Widgets Magazine


Op-Ed: Laboring for your future

My father was a laborer. He worked in the fields, on the railroads and in the factories doing grueling and dangerous manual labor so that I could be the first member of my family to go to college.

You’re reading this column in a college newspaper, so maybe you, too, owe your chance to get this education to someone in your family who sacrificed for you. Or perhaps you’re the one who’s making the sacrifice—working nights and weekends to put yourself through school, or taking out loans that could take decades to pay back.

As we celebrate Labor Day, I’ll be thinking about my father—and the sacrifices so many of our families make to help us realize our full potential. My Dad never dreamed he would raise a future U.S. Secretary of Labor. But since he did, I want to use this holiday to talk about the urgent need to invest in the next generation of American workers.

Higher education is no longer a luxury—it’s a necessity.The unemployment rate for Americans with a college degree is half the national average. College has never been more important, and it has never been more expensive.

Tuition and fees at our colleges and universities have more than doubled over the last two decades. For the first time, Americans now owe more on their student loans than they do on their credit cards. The average college student who borrows today will graduate with $26,000 in school debt.

We all understand that this country is still fighting back from the worst economic crisis of our lifetimes. But President Obama rejects the argument that we can afford to cut higher education—and shortchange our future—due to a recession or red ink.

Think about all the discoveries, businesses and breakthroughs that never would’ve happened if we let an affordable college education become the victim of our economy’s swings. America has always made a commitment to put a good education within the reach of those willing to work for it.

Frankly, it’s baffling to me to see partisan calls for cuts in higher education. Some politicians are backing a plan to reduce investments by almost 20 percent. That would deny a college education to one million students across the country and slash financial aid for 10 million more. These cuts would not go to reducing our deficit; they would pay for a new $5 trillion tax cut weighted toward the wealthiest Americans.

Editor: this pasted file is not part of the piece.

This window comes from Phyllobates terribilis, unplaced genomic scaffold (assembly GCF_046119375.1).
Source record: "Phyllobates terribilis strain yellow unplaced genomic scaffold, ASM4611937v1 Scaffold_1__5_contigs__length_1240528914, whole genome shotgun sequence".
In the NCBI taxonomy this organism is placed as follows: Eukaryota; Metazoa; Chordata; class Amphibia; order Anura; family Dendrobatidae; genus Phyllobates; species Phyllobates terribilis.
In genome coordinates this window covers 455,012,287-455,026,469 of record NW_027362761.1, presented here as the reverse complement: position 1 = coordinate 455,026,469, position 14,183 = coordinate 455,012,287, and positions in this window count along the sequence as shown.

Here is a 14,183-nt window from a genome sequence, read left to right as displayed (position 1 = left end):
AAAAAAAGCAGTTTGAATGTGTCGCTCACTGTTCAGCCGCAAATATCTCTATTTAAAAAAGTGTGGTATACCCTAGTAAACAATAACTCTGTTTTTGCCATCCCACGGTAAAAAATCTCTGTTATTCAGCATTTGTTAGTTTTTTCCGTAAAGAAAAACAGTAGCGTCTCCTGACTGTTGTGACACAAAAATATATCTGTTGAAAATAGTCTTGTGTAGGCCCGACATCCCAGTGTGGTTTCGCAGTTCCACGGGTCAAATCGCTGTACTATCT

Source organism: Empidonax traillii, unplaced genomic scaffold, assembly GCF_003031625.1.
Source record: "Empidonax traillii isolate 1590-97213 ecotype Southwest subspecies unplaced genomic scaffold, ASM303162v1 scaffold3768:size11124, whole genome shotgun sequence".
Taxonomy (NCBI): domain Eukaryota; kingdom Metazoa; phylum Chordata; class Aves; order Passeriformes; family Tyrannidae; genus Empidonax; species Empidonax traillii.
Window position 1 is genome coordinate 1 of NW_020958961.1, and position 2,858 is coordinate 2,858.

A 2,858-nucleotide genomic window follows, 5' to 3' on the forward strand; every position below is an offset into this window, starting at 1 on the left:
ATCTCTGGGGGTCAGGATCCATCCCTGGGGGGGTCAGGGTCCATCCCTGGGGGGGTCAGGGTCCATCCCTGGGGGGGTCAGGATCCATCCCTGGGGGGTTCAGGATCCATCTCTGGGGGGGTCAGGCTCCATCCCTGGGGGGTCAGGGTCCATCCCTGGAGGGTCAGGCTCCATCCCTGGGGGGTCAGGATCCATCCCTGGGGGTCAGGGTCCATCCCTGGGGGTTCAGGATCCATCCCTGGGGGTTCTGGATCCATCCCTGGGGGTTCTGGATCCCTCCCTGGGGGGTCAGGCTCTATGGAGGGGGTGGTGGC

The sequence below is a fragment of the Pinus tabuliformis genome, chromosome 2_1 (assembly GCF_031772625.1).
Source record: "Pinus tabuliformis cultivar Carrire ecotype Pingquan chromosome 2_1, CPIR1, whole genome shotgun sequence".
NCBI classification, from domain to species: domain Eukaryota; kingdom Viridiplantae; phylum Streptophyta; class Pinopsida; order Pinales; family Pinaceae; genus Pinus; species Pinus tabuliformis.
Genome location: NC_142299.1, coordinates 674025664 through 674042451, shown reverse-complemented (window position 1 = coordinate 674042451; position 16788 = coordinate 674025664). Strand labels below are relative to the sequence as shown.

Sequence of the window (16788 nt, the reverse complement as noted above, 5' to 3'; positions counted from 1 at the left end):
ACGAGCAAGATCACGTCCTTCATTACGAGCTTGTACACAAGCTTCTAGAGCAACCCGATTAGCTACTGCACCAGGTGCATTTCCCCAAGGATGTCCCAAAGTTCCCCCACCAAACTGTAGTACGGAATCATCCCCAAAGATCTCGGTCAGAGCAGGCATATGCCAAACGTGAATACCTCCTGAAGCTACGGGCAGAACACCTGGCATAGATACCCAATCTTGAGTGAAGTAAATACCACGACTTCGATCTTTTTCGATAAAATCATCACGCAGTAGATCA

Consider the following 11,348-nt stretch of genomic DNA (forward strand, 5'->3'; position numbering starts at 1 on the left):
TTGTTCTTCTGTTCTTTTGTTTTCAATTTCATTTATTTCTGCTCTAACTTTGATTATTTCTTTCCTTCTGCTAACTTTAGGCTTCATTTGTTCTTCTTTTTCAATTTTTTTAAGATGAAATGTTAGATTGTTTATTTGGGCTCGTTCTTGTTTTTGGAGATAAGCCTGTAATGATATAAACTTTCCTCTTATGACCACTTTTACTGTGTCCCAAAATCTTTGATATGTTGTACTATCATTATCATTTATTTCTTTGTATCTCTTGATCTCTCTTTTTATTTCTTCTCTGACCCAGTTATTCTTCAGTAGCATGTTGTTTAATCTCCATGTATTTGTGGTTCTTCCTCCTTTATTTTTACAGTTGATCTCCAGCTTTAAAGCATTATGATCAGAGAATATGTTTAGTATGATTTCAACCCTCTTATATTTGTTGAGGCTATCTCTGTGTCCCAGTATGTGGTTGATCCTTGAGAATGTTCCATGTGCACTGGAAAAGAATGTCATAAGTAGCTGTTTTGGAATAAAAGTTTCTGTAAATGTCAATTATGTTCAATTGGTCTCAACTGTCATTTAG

Earlier this year, President Obama fought to make sure the interest rate on federal student loans didn’t go up; his opponents wanted to double them. We won that fight.

Earlier this year, we set up a new college tax credit to help more middle class families save up to $10,000 on their tuition over four years. We won that fight, too. The other party’s leaders want to repeal it.

The Obama administration has helped more than 3.6 million additional students obtain Pell grants and he’s fighting to double work study jobs. We know the return on this investment will be worth it…and then some.

This Labor Day, we should all join the debate on college affordability happening in Washington. No single issue has a more direct impact on the financial burden you’ll carry after graduation or the dynamism of the economy you will enter.

My father, and many of yours, worked hard to give us a chance to achieve whatever our talents would allow. Let’s pay it forward, so more members of our American family get their shot, too.

Hilda L. Solis is the U.S. Secretary of Labor.

  • anonymous

    a nice argument, coz i’m a labour 🙂
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  • Sandy

    “About 125 Harvard University undergraduates are being investigated for cheating on a final exam earlier this year, the most widespread academic misconduct scandal known at the school, college officials said.” Even worse is the “everyone’s to blame” response from the purported adults there. The undergraduate dean proclaimed: “This is a national problem — an international problem — a technologically enabled problem.”

    Actually not; technology doesn’t make students into cheaters.

    Peter Berkowitz of the Hoover Institute writes about a new report on California’s university system:

    The cost of attending college, greatly outpacing the rate of inflation almost everywhere, has skyrocketed in California: Whereas nationwide tuition and fees at public universities over the last five years have risen on average by 28 percent, the average increase at UC campuses is an astounding 73.1 percent and at Cal State campuses a still more astounding 83.8 percent. While turning away students and seeking billions for new buildings, California institutions are significantly under-using classroom and laboratory space. And, absent drastic reform, in little more than a decade the Cal State and UC systems are unlikely to be able to meet their obligations to faculty retirement programs.
    Endemic mismanagement — a collapse of ethical standards, financial mismanagement and refusal to meet the needs of its students isn’t limited to one school or one state.The higher-education system, institutions dominated overwhelmingly by the left, have made opaqueness into a fine art. These entities are in a state of financial, academic and ethical decline. Perhaps it’s time to start cleaning house and cut off the flow of financial support from American taxpayers until these entities can get their act together.

  • Did anybody tell the fucking Secretary of Labor that Stanford gives full scholarships to the needy if they don’t have the cash to bribe their way into the government job market.